Well, the answer is yes and I'm going to tell you how.
Some time ago Benjamin Saller created a proof-of-concept product called Haystack to do auto-classification of content. Haystack was built around Open Text Summarizer and the haystack_tool included a couple of methods to summarize text and to get a list of "topics" extracted from the content. Haystack also included some portlets to demonstrate its functionality.
We used Haystack in La Jornada for some time with mixed results: the summarizer worked well; we called it to create the description field of our content using Ajax in order to reduce the work of our publishers at edition time.
On the other hand, with the "topics" obtained we were creating a portlet that retrieved the related content. The main problems with this were the low quality of the "topics" and the implementation of the relation. Sometimes we had some embarrassing results relating content from Iraq with some other of, let's say, Shakira, just because they shared some "topic".
Haystack didn't understood the meaning of words and, of course, Ben Saller was aware of that. Last time I saw him was during the Plone Conference 2006 in Seattle. He gave a talk on Haystack 2.0 and he was really excited about its new features: linguistic mapping and automated conceptual mapping, providing high-quality relationships with little or no human effort.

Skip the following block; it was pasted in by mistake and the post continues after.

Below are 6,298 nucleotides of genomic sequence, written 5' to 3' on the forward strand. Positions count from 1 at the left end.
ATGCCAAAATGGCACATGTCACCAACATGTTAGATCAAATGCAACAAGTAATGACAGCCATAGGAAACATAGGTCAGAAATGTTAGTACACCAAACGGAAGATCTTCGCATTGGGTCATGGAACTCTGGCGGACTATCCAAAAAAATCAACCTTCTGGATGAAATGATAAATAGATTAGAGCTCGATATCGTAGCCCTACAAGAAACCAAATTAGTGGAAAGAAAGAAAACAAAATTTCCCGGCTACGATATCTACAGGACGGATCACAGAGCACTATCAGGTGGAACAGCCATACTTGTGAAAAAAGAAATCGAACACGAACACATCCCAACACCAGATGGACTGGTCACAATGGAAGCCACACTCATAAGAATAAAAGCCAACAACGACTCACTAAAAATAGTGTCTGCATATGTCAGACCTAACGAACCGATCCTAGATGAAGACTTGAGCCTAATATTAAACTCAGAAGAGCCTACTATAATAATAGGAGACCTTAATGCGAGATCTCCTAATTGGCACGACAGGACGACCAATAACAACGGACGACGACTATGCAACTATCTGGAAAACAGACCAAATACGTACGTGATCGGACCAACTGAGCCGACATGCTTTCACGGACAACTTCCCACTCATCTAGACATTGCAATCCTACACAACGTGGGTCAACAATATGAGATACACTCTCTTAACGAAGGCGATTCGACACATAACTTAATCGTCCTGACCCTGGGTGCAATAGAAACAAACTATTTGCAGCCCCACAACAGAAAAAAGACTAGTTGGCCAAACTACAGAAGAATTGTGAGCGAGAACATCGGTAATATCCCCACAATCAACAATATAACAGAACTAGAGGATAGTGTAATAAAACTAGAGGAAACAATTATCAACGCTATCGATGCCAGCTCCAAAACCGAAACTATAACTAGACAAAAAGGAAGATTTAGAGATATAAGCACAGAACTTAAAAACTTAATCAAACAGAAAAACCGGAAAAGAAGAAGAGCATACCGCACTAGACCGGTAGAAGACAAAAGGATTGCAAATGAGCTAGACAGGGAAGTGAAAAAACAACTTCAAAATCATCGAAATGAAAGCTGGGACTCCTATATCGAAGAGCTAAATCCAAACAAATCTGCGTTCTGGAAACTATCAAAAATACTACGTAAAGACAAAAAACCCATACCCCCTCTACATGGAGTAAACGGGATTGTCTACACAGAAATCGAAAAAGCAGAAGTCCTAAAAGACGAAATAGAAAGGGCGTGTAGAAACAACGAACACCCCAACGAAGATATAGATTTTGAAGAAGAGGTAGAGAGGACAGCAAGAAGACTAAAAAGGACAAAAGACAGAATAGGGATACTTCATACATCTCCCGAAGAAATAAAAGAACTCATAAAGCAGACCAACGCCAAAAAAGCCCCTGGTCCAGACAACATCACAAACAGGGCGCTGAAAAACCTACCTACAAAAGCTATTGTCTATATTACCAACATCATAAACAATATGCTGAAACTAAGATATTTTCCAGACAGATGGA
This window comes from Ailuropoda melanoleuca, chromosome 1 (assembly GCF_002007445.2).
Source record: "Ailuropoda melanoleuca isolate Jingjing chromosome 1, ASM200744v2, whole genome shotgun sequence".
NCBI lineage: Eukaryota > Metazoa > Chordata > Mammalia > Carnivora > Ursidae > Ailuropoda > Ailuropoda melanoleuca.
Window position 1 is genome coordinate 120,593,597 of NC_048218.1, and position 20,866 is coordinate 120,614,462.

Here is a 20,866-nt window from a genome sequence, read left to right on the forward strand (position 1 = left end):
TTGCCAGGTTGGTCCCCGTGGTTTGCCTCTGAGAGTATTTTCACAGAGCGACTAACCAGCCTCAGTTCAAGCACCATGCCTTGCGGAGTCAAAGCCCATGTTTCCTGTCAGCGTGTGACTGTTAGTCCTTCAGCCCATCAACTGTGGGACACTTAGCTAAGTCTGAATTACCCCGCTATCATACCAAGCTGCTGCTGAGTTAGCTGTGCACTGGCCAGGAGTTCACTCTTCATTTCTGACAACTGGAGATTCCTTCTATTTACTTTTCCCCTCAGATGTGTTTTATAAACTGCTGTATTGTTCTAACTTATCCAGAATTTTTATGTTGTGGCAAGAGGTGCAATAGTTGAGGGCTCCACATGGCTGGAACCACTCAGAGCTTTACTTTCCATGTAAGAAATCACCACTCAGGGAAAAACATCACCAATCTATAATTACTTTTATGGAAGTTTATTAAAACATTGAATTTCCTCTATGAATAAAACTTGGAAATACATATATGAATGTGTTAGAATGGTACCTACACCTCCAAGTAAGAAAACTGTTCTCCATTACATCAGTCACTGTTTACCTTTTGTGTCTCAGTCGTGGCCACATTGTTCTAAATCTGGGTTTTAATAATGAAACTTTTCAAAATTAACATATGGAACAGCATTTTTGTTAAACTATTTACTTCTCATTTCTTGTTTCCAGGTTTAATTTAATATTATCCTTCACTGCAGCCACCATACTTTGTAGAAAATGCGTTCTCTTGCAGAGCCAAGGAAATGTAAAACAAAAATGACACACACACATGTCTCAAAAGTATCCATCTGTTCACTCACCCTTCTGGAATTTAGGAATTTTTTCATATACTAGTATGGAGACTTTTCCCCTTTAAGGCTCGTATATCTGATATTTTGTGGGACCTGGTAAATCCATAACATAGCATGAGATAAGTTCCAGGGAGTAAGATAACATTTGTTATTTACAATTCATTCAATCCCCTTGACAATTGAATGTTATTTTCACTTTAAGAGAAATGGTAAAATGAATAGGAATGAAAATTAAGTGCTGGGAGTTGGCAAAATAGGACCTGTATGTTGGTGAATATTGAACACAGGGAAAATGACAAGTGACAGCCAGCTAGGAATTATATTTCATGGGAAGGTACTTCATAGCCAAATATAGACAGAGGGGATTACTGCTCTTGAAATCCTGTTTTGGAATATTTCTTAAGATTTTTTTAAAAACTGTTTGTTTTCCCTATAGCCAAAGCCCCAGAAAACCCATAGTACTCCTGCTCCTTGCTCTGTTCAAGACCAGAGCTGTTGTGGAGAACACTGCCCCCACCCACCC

Unfortunately for us, Ben has been a little bit away from the Plone community for some time. So I don't know what's the status on his work.
Going back to the original question in the mailing list, Matt Bowen pointed out to me that Yahoo! has a web service called Term Extraction that does almost the same thing and he even found a python implementation for it.
I tested Term Extraction with some text in Spanish and I was very pleased with the results:
<ResultSet xsi:schemaLocation="urn:yahoo:cate http://api.search.yahoo.com/ContentAnalysisService/V1/TermExtractionResponse.xsd">
<Result>wong kar wai</Result>
<Result>festival de cannes</Result>
<Result>25 de mayo</Result>
<Result>hace mucho tiempo</Result>
Implementing this in Plone seems not to be quite complicated: you can trigger a script in a workflow transition, or use Content Rules in Plone 3.0, to fill the Subject field or, better, add an additional field to store this information. Just remember the Term Extraction web service is limited to 5,000 queries per IP address per day.
Yes, I know this solution suffers from the same problems that Haystack, but the "topics" obtained here have better quality and you can always find a better algorithm to do the relation, like testing for more than one "topic" or using only "topics" longer than one word.
Anyway I will put this in my list of pending stuff to test (with a little help of Matt Bowen, of course).